Claudia Blum

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Claudia Blum Capurro
26th Permanent Representative of Colombia to the United Nations
In office
11 September 2006 – 22 November 2010
President Álvaro Uribe
Preceded by María Ángela Holguín
Succeeded by Néstor Osorio Londoño
President of the Senate of Colombia
In office
20 July 2005 – 20 July 2006
Preceded by Luis Humberto Gómez Gallo
Succeeded by Dilian Francisca Toro
Senator of Colombia
In office
20 July 1990 – 20 July 2006
Personal details
Born (1948-08-09) 9 August 1948 (age 68)
Cali, Valle del Cauca, Colombia
Nationality Colombian
Political party Radical Change
Other political
New Democratic Force (1991)
Colombian Liberal Party
Spouse(s) Francisco José Barberi Ospina
Children Mauricio Barberi Blum
Andrea Barberi Blum
Residence New York City, New York, United States
Alma mater University of Valle
Pontifical Xavierian University
Profession Psychologist
Religion Roman Catholic
This name uses Spanish naming customs: the first or paternal family name is Blum and the second or maternal family name is Capurro.

Claudia Blum Capurro (born 9 August 1948) is a Colombian psychologist and politician. A veteran Senator, she became the first woman to serve as President of the Senate of Colombia. She also served as the 26th Permanent Representative of Colombia to the United Nations.


Claudia was born in Cali, Colombia on August 9, 1948 to Harold Blum Mejía and Liliam Capurro Borrero.[1][2] She first went to school in Cali to the prestigious bilingual school Colegio Colombo Británico until her family moved to Boston, United States, where she finished her high school education.[3] She returned to Colombia to study Psychology at the University of Valle and moved on to obtain her Masters in Political Studies from the Pontifical Xavierian University.[4] She has also carried out advanced studies in negotiation and conflict resolution at the Harvard Law School.[4]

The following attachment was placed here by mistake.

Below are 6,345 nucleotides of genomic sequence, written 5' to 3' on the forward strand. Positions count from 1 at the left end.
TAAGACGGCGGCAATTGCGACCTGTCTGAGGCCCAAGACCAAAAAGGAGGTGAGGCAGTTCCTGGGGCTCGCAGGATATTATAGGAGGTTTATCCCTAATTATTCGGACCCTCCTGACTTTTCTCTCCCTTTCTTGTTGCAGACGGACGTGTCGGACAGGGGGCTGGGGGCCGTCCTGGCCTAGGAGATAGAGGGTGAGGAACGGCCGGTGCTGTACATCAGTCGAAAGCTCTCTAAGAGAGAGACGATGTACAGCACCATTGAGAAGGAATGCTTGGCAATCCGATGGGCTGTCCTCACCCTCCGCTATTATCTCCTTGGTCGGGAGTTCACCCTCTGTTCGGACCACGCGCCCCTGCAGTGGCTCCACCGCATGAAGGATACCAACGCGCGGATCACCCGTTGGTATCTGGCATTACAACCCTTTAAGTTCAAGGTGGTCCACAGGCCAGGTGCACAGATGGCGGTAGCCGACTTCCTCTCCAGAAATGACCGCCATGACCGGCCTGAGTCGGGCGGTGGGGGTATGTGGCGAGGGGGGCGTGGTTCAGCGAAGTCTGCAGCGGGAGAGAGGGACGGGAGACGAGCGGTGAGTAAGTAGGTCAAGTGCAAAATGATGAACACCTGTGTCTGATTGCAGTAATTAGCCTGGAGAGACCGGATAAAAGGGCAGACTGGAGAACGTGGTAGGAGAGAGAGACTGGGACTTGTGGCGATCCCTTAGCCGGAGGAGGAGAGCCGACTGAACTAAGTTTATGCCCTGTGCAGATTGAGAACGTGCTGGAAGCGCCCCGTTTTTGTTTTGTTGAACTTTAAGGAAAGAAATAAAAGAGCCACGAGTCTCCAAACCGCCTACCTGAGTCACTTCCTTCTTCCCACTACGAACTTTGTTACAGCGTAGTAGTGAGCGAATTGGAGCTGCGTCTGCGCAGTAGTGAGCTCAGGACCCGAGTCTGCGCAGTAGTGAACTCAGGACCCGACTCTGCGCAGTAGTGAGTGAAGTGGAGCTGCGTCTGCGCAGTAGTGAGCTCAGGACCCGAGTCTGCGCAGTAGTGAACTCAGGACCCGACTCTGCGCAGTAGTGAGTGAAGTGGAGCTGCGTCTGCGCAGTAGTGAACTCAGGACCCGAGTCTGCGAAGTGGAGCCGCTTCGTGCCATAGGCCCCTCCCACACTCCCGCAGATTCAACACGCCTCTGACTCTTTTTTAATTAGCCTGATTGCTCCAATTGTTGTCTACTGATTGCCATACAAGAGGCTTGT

She grew up in a Conservative leaning household but she quickly moved to the left as she became interested in politics and was influenced by the Liberal politician Luis Carlos Galán.[5] In 1982 her father, Harold Blum Mejía was killed by the rebel forces FARC-EP which prompted most of her family to leave the country, she however chose to stay and continue her political aspirations.[5]

She is married to the well-known businessman Francisco José Barberi Ospina CEO of Tecnoquímicas,[6] the biggest pharmaceutical company of Colombia and one of the 50 biggest business groups of the country. Together they have two children Mauricio and Andrea Barberi Blum.


Blum worked in Cali as a journalist for the newspaper El Pueblo, she directed various cultural magazines and worked as a psychologist for the INEM Jorge Isaacs school.[7] She was director of the art foundation Proartes, between 1984 and 1989, from where she revived and organized the International Art Festival of Cali and promoted public investment for the foundation.[3][8]